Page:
Every year, David Collum writes a detailed "Year in Review" synopsis full of keen perspective and plenty of wit. This year's is no exception. "I have not seen a year in which so many risks - some truly existential - piled up so quickly. Each risk has its own, often unknown, probability of morphing into a destructive force. It feels like we’re in the final throes of a geopolitical Game of Tetris as financial and political authorities race to place the pieces correctly. But the acceleration is palpable. The proximate trigger for pain and ultimately a collapse can be small, as anyone who’s ever stepped barefoot on a Lego knows..."

 
Tyler Durden's picture

The Burning Questions For 2015





"Most investors go about their job trying to identify ‘winners’. But more often than not, investing is about avoiding losers. Like successful gamblers at the racing track, an investor’s starting point should be to eliminate the assets that do not stand a chance, and then spread the rest of one’s capital amongst the remainder." So as the year draws to a close, it may be helpful if we recap the main questions confronting investors and the themes we strongly believe in, region by region.

 
Tyler Durden's picture

Junk Bonds Are Going To Tell Us Where The Stock Market Is Heading In 2015





Do you want to know if the stock market is going to crash next year?  Just keep an eye on junk bonds.  Prior to the horrific collapse of stocks in 2008, high yield debt collapsed first.  And as you will see below, high yield debt is starting to crash again. 

 
Tyler Durden's picture

America's Most (And Least) Obese Jobs





As employers shift to more proactive efforts to help their workforces "put the Twinkie down," we thought a look at the most (and least) obese jobs in America would provide additional data on potential career paths for today's disenfranchised youth. What The Wall Street Journal found in their data is perhaps surprising with 'sedentary' scientists and economists are the least obese, and 'active' firefighters and cops are the most obese...

 
rcwhalen's picture

Outlook 2015: Deflation Remains the Dominant Theme





Deflation and the attendant risks caused by a sudden revelation about hidden debts will remain the chief concern for investors and policy makers in 2015

 
Tyler Durden's picture

EUR Tumbles As ECB Coeure (Once Again) Signals Sovereign QE Is Coming





Just two weeks after Germnay reported that Draghi was facing mutiny and Benoit Coeure was firmly against the ECB undertaking Sovereign QE, The WSJ reports today that the very same ECB board member sees a "broad consensus around the table in the governing council that we need to do more to raise inflation and boost the economy." This of course has been interpreted by the market as meaning sovereign QE though there is no mention of an agreement on what "more" is.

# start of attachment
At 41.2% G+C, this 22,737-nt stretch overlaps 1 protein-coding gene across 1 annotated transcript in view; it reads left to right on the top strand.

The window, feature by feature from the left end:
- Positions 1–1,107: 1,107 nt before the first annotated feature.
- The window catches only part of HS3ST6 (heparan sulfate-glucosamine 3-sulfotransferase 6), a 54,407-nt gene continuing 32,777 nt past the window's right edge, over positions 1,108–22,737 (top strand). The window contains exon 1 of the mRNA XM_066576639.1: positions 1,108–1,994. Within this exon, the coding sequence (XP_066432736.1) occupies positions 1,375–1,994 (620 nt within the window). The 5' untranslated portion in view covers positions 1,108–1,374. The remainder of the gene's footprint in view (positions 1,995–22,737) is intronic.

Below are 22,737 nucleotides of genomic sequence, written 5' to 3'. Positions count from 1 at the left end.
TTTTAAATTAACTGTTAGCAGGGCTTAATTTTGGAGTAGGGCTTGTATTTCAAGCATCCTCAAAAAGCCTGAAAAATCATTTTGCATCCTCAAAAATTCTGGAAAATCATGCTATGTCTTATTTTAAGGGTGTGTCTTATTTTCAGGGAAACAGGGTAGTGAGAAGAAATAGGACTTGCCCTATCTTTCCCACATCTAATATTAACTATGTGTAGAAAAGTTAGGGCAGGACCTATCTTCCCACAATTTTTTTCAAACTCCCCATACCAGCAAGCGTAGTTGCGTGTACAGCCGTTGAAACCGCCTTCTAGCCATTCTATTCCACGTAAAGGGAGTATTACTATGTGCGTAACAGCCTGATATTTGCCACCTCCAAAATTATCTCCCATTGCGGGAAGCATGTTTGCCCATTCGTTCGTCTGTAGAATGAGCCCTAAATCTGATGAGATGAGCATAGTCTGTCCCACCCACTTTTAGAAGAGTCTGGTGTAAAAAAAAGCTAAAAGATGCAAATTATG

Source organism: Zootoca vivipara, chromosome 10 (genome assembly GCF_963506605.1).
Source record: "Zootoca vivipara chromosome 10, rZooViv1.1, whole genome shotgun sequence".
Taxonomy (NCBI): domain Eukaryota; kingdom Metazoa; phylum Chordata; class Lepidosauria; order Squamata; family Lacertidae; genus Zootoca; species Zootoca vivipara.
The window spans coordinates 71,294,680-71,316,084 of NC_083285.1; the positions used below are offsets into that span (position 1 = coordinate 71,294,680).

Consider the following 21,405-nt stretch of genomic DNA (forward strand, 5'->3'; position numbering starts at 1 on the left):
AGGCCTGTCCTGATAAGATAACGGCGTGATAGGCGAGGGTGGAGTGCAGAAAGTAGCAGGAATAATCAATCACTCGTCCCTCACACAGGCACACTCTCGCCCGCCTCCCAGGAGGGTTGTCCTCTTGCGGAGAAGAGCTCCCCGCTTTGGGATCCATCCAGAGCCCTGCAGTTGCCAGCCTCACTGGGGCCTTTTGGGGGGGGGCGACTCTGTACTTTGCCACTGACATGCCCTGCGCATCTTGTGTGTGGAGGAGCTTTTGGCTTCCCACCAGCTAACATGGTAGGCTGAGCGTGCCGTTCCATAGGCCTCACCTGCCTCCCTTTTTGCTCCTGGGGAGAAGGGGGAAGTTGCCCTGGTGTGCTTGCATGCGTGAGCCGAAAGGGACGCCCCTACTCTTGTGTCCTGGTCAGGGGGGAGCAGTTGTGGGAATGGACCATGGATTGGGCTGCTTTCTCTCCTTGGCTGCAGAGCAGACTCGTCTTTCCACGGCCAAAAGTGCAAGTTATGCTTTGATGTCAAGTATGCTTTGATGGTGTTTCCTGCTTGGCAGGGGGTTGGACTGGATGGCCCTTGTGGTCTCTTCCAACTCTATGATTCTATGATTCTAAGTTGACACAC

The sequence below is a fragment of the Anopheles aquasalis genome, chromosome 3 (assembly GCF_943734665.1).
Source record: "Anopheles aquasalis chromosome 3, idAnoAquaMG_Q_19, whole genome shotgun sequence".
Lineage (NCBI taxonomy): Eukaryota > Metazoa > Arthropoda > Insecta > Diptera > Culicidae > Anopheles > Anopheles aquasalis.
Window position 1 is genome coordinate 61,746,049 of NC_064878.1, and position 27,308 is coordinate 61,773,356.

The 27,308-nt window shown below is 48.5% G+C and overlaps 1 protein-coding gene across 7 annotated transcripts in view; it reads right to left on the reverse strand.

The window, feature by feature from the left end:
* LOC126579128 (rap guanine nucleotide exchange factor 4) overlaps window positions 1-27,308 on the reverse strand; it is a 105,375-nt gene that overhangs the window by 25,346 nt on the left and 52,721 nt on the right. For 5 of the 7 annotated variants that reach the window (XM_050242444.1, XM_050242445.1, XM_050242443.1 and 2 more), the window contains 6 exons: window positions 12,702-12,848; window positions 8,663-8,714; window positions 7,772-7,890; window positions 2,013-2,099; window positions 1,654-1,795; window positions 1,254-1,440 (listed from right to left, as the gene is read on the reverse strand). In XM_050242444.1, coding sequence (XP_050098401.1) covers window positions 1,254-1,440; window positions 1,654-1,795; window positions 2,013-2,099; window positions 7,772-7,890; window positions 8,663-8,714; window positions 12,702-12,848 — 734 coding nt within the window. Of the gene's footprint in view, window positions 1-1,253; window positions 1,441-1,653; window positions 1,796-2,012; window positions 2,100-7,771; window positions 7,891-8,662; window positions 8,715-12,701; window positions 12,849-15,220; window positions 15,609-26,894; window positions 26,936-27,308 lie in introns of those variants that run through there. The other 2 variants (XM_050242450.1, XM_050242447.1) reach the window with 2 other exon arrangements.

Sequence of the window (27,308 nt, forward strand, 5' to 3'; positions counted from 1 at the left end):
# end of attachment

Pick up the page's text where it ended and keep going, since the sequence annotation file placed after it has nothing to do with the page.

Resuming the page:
Tyler Durden's picture

Memo To WSJ: The CRomnibus Abomination Was Not "A Rare Bipartisan Success"





The rank economic cheerleading in the guise of “news” printed by the Wall Street Journal, Reuters and the rest of the financial press never ceases to amaze. But on the heels of Congress’ pathetic capitulation to Wall Street over the weekend you have to wonder if even the robo-writers who compose the headlines are on the take. How could anyone in the right mind label this weekend’s CRomnibus abomination “A Rare Bipartisan Success for Congress”? Apparently, that unaccountable plaudit was bestowed upon Washington by the WSJ solely because it avoided another government shutdown.

 
Tyler Durden's picture

"Now There's Something You Don't See Every Day"





Last weekend’s election in Japan was the opposite of exciting. The upcoming elections in Greece, however, are another matter entirely. What’s really different about the Greek elections now and the Greek elections in 2012 is the lack of a Oh-My-God-Look-At-Greece media Narrative today, particularly in the US. Here it’s all oil, all the time, which means that any power transition in Greece will come as a big negative “surprise” to US investors and US markets. What we can tell you with confidence is that the Common Knowledge of the market today is that Greece is “fixed”, which means that any un-fixing will hit markets like a ton of bricks. It’s an asymmetric risk/reward profile – in a bad way – for global markets in general and European markets in particular.

 
Syndicate content
Do NOT follow this link or you will be banned from the site!